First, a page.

Forget Boston Market's chicken, Narcissa's Rotisserie Beets prove rotated roasting is hardcore delicious.

Forget Boston Market’s chicken, Narcissa‘s Rotisserie Beets prove rotated roasting is hardcore delicious.

Although I enjoyed the Crab Salad, the Rotisserie-Crisped Beets (bulgur salad, apples, creamed horseradish) were one of the best things I’ve eaten in a long time. This is one of the dishes that has gotten a tremendous amount of buzz, so I went in with fairly high expectations, only to have them blown to bits by the real McCoy. Now I should be up front and offer a disclaimer: because I’m an old lady at heart, I’m really into beets. Like eggplant level of love for them. So if you’re not a beet fan, you might not have the revelatory experience that I did, but I would be shocked if you still didn’t enjoy the crap out of this appetizer. As the name implies, this dish shows off the rotisserie oven that Narcissa is known for, with the beets roasted to a blackened crisp on the outside. From the photo you might think they’re crusted with something, but it’s actually just the charred exterior, creating a crunchy shell that holds a supple, deep violet beet flesh inside. Not surprisingly, the flesh is super-giving, your fork gliding through it. The bulger, apples and herbs add some bulk to the dish, all of which is served on a pool of creamed horseradish sauce. Once again, I found myself face-to-face with an ingredient I largely avoid. Horseradish means one thing to me — maror (bitter herbs) at Passover, where it’s sandwiched between two pieces of matzoh in an obligatory ritual I’d otherwise opt out of. But here the bite of the horseradish was softened by the cream, retaining enough power to counter the sweetness of the caramelized beets and raw apples chunks. Overall, it was a great showcase of the skill of the kitchen — taking something as mundane as beets and elevating it through basic techniques. This is actually a perfect example of what I love about the recent turn towards giving vegetables their due — maybe it’s because I’m becoming a lame-o adult who actually loves eating well-prepared veggies, but I think people in general would change their minds about brussels sprouts or beets if given the opportunity to have dishes like this one (or simply being exposed to better cooking options than just the pile of steamed vegetables sitting on your plate at Outback).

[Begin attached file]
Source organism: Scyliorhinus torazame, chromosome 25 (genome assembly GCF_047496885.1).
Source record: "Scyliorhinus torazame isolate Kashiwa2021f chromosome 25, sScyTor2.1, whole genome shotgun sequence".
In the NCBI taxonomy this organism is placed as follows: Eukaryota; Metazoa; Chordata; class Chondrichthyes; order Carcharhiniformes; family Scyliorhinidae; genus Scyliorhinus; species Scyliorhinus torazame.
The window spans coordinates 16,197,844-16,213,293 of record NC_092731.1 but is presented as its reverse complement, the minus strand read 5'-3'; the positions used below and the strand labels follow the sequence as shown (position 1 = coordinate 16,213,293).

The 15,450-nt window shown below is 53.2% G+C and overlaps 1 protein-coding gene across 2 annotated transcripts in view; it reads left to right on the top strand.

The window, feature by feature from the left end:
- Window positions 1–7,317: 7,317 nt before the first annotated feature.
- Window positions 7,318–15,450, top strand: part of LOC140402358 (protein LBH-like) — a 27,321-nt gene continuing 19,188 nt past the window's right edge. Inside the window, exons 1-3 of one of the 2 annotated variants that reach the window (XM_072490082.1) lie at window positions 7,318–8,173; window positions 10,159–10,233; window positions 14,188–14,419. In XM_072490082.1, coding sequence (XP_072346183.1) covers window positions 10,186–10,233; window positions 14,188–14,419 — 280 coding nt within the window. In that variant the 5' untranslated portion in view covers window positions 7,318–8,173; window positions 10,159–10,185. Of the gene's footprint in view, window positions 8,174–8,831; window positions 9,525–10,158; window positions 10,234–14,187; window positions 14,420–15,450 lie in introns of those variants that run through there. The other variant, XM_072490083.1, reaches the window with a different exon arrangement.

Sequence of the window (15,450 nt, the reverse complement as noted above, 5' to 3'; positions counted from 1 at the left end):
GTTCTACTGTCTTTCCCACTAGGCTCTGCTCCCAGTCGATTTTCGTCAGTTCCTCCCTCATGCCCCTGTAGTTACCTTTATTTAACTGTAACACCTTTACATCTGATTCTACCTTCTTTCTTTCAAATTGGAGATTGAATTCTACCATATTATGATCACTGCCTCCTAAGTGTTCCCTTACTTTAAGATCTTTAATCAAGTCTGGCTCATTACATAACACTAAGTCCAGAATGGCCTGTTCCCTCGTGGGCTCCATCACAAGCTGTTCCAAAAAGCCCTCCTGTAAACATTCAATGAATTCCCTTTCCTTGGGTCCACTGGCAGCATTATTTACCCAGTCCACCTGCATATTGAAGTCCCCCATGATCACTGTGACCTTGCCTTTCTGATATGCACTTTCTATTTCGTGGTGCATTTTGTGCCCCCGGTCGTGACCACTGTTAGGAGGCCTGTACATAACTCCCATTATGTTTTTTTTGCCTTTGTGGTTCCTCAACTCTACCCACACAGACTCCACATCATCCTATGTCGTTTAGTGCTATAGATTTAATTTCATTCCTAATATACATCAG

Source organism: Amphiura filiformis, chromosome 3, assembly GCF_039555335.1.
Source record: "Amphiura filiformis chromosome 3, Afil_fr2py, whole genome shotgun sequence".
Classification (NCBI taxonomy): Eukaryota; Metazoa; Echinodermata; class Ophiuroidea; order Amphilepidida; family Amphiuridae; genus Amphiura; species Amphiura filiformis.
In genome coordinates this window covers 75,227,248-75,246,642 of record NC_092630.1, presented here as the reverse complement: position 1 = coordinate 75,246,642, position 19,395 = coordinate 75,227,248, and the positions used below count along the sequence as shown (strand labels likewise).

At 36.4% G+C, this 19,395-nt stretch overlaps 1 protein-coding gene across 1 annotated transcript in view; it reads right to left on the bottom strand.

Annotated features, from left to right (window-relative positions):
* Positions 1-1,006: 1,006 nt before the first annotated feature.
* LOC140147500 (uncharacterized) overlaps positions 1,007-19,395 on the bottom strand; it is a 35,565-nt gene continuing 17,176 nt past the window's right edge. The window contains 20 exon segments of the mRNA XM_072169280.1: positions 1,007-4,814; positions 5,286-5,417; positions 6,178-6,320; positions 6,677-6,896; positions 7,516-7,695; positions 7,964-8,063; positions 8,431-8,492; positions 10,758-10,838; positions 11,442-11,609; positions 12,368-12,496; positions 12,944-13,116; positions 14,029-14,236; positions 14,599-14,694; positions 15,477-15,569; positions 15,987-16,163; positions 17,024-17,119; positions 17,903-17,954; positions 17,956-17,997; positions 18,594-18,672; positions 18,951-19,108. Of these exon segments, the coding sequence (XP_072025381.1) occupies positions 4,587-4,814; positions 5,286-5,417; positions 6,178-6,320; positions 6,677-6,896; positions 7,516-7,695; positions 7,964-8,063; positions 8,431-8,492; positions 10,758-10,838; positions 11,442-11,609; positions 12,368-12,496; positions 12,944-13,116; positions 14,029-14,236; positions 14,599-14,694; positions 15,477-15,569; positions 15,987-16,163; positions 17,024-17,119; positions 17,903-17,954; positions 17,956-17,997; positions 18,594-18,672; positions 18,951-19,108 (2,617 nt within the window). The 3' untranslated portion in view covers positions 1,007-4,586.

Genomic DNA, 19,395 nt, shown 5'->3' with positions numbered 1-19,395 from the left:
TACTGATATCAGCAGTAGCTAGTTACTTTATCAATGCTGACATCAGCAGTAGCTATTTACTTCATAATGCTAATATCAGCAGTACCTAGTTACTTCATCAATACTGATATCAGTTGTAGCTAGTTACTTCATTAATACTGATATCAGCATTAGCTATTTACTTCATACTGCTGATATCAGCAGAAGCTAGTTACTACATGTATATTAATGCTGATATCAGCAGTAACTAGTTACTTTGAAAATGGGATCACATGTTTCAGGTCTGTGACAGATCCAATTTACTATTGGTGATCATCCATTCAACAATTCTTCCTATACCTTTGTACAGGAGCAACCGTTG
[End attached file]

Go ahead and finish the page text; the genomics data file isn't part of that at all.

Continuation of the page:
The Maine Scallops with somewhat muted lobster butter.

The Maine Scallops with somewhat muted lobster butter.